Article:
The old Greek legend tells how the ruler of Crete, King Minos has an underground maze, the Labyrinth, constructed near his palace to serve as an escape proof prison for the infamous Minotaur – a ravenous monster who is half man and half bull. Anyone who enters the maze becomes hopelessly lost, and once that happens, the Minotaur finds and devours him.
Killing the monster is the easy part. Theseus is a hero after all killing is his business. The problem is finding a way out of the maze. Realizing this, Ariadne ties a long thread to his waist as he enters the Labyrinth, holding the other end rightly in her hand. It’s simple but an effective solution. Deep in the cavern, Theseus dispatches the monster and then retraces his circuitous route back up to daylight. He and Ariadne are married, and the people rejoice.
If you will suspend your disbelief just long enough to imagine, Theseus as a modern sales professional we think you’ll readily see the analogy we’re developing. In selling today, especially at the corporate level, you have to content every day with organizational labyrinths. A hundred years ago – even 20 or 30 years ago – it was possible if not always easy, to close major business by calling on and satisfying a key decision maker. Those days are gone. Today, in the era of what we call the complex sale, every major piece of business entails multiple decisions that are virtually never made by the same person.
Not only do you have to contend with multiple decisions, but the people who make those decisions may not even work in the same place; to get a contract for delivery of a shipment to xyz, you might easily need signatures from people in Mumbai or Delhi. To make things even more challenging you can’t be sure that the people who said ‘yes’ on one deal will have the same authority two weeks, or even two days, from now on a second deal to the same company.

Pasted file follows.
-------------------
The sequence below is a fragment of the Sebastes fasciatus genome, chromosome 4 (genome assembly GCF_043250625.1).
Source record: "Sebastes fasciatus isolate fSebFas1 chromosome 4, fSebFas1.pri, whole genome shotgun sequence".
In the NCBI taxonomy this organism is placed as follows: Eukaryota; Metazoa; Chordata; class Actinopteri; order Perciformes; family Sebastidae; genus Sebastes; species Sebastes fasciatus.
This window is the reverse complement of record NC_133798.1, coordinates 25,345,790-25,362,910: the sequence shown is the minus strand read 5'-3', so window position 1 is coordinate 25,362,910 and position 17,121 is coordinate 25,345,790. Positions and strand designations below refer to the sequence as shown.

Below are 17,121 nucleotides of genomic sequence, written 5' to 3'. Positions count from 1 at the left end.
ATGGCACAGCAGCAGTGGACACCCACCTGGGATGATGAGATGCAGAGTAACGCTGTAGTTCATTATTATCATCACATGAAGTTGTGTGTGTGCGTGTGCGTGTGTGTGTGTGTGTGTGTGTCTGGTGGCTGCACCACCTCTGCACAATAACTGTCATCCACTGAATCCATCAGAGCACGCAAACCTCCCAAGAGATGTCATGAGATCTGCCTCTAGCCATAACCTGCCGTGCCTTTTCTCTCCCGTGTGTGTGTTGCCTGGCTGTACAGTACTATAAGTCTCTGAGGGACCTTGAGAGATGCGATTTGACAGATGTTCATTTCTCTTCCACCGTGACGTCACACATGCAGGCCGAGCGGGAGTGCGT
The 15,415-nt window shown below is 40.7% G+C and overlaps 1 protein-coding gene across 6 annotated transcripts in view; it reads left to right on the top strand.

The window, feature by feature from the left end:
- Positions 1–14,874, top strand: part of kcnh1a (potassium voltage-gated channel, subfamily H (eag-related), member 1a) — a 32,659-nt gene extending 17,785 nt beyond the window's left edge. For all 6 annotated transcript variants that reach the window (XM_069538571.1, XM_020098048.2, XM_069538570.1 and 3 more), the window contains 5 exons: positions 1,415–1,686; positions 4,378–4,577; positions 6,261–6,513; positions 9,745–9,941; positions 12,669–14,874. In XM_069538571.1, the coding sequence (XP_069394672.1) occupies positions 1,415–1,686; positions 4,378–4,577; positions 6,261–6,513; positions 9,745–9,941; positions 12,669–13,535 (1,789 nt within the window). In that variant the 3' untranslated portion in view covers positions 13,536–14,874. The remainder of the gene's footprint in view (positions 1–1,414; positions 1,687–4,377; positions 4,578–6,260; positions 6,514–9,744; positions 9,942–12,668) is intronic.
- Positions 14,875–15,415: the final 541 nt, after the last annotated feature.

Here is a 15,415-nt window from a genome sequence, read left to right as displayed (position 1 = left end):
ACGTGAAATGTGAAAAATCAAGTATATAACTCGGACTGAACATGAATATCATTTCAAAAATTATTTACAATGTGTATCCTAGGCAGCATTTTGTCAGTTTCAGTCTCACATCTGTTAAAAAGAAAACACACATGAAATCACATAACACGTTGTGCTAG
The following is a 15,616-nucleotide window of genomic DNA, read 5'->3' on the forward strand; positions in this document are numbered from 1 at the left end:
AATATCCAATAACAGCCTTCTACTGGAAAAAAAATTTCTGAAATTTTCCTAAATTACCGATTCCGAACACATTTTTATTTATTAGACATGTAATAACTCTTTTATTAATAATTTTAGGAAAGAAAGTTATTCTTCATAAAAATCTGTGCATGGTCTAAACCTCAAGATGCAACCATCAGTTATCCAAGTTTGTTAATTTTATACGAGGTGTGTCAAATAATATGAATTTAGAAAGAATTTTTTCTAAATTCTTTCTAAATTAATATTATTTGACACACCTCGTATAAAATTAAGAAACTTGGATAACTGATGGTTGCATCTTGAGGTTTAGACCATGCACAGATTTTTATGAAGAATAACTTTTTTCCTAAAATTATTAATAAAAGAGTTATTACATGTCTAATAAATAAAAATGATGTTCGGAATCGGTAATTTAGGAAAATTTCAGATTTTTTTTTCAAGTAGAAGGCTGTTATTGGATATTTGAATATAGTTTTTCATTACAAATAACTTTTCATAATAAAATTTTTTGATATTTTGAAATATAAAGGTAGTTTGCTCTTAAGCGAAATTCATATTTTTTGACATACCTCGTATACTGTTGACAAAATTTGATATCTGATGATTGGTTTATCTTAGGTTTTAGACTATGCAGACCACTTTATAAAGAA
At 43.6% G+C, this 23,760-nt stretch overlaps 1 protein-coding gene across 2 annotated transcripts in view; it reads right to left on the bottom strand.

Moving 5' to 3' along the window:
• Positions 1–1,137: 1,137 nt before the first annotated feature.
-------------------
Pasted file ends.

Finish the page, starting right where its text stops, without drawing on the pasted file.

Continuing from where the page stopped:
In an era of downsizing non-stop mergers and executive musical chairs, selling has become so complicated and so fraught with unknowns, that the labyrinth metaphor may even be a little too simplistic. At least the original Labyrinth wasn’t constructed on a fault line. In today’s corporate group turmoil, it seems as if it’s always earthquake season.
I admit that the type of bull you usually encounter in the business maze is not exactly the hungry Minotaur variety. No matter how confusing the organization chart, how tough your competitors or how demanding your customers may be, you’re never in danger of literally being eaten for lunch. It happens every day. And there’s absolutely no way to prevent it unless you have a strategy. Just like Theseus you need a plan of action and you need a safety line to keep you properly oriented as you navigate through the maze of your sales opportunities.
You can think of this article as Ariadne’s thread or as a floor plan of the shifting corporate labyrinth. Whichever metaphor you prefer, the point is the same. To survive in selling today, you need strategy.
To demonstrate the critical difference between having and not having a strategy, I’ll relate a story about one of our corporate clients.
Not long ago, a major manufacturer of information systems – a company that does hundreds of millions of dollars, worth of business a year was about to close the sale of a sophisticated computer system to a potentially huge new account. The sales representative who was handling the deal, a man we’ll call Rao, seemed to have every reason to be confident. He had been talking to the client’s top management for months, and as the deal moved closer to signing he knew he was firmly entrenched. The department head who would use the new equipment the purchasing manager who would sign for it, the data-processing people all of them were delighted with his proposal. Rao even belonged to the same club as the company’s CEO, and he knew that his executives too were behind the deal. With a five figure commission practically in his pocket, Rao was already shopping for a new car.
Rao’s company wasn’t the only one with its eye on this account. A smaller firm had also approached the customer, and Rao was aware of the potential competition. Judging from the general receptivity to his proposal though, he reckoned he had nothing to worry about. The smaller firm had half the market-share of his own and no matter how good its product might be, Rao was way ahead in reputation alone. Rumour had it that he congratulated himself that the salesman for the other side hadn’t even met the CEO.